…Continued from the previous post.
Be it ever so humble, there’s no place like home. That goes double when you are playing for the right to advance to the CIF Southern Section 8-Man Football Championship. Especially when you are the owners of a 7-4 record, and you’re playing against an 11-0 powerhouse.
Such is the case when you are a member of the Windward Wildcats.
To lend support to their efforts against the heavily favored Faith Baptist Contenders, I had braved L.A.’s 405 freeway on a Saturday during the Christmas shopping season. Embedded war correspondents have it cushy by comparison.
As for that “ever so humble” thing, it’s a perfect description of the athletic complex at Windward. Sandwiched into a parcel of land scarcely larger than the average dog park are the Wildcats’ baseball, softball and football playing fields. Suffice to say, there’s some overlap.
While 8-man football may consist of reduced roster sizes and smaller fields (just 80 yards long), if I had any inclination to devalue the skill level of the players, all I had to do was remind myself of this: Just across town in the L.A. Coliseum, where USC was preparing to host Notre Dame, the quarterback ready to enter the game should anything happen to the Trojan’s starter Mitch Mustain was John Manoogian – Windward High School, Class of 2009.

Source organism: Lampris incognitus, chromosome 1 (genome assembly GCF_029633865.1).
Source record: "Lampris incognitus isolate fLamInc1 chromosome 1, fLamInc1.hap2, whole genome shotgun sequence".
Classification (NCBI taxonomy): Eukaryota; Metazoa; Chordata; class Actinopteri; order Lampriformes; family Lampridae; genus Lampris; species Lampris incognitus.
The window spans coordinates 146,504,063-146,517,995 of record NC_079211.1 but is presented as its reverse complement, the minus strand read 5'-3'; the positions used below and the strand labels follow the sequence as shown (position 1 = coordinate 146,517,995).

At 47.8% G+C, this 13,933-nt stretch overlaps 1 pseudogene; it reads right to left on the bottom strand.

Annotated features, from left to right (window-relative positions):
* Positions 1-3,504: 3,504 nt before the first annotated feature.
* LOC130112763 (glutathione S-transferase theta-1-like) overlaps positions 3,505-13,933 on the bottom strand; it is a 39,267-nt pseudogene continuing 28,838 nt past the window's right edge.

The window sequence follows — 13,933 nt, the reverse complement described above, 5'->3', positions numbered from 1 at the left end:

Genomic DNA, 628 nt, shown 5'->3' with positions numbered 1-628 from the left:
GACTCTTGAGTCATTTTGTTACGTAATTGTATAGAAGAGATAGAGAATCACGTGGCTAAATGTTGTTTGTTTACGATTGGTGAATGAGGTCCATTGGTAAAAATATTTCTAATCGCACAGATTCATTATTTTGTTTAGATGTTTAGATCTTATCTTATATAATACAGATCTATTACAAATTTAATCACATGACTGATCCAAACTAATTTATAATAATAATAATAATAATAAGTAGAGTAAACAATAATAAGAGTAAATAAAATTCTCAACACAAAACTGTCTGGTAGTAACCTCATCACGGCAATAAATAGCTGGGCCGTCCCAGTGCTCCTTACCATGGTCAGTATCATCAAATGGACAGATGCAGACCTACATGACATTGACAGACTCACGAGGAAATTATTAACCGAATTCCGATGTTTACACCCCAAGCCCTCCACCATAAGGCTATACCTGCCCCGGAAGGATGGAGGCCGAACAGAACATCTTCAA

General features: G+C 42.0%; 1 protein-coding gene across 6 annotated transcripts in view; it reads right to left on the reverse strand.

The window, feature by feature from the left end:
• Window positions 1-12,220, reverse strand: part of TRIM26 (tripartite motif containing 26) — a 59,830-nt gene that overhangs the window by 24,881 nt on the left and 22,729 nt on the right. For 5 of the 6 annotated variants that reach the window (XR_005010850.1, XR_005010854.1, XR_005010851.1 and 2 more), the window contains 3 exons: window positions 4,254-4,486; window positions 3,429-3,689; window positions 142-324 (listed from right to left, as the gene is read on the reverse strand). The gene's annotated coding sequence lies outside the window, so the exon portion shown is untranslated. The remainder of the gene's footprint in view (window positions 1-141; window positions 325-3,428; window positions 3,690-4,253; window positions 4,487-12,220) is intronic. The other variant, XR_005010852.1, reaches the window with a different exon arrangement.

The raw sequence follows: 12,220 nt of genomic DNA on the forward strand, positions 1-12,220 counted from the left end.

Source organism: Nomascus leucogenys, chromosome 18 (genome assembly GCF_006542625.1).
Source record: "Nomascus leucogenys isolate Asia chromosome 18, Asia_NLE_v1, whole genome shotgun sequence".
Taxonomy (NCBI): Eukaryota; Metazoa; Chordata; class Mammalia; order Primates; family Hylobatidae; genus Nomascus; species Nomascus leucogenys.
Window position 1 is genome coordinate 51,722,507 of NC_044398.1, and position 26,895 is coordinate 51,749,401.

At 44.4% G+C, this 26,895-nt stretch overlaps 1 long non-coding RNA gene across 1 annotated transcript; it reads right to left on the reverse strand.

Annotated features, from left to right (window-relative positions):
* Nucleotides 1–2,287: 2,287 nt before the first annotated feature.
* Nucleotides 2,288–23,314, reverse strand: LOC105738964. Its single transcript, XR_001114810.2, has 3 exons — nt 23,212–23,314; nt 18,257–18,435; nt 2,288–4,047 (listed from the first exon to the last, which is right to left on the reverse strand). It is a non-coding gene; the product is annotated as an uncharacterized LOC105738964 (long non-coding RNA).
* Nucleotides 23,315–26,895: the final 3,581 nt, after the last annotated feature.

Regular readers may have gleaned an inkling that football isn’t exactly Number One With A Bullet on my list of favorite spectator sports this week. Going to an NFL game will do that to you these days.
But duty called, and the name of this duty was 8-man football.
The concept is a good one – the 8-man version of football allows teens to play the game even if they don’t attend a school with a large student body. Instead of simply saying “Sorry, we’re too small to field a team”, 8-man football puts high schools in a position to offer the All-American athletic experience.
In 1959, British writer Alan Sillitoe published a short story entitled The Loneliness of the Long Distance Runner. It was made into a movie in 1962, and ultimately received enough acclaim to land it on the British Film Institute’s list of the greatest British films of the 20th century.
I never read the story nor saw the movie. In fact the only thing I’ve ever known about the plot line is that it revolved around cross country running. And that one small nugget of knowledge has always framed my perception of the sport. Cross country = lonely.
Hey, I never said it was a rational perception.
I was a fish out of water. In over my head. Tossed into the deep end. (Feel free to insert your own favorite water-based cliché here). I was sitting in the bleachers at the Mission Viejo Aquatic Center, taking in the USA Diving National Championship Prelims, and I was the only uninformed member of the “crowd”.
Every 30 seconds or so, in front of me a young male or female would bound off of a springboard, contort themselves in mid-air and somehow (most of the time) straighten themselves out for a hands-first entry into the water. This would be followed by a mysterious authoritative voice emanating from…well, from somewhere I couldn’t see, reading off a set of five scores. This had been going on continuously for almost 90 minutes now.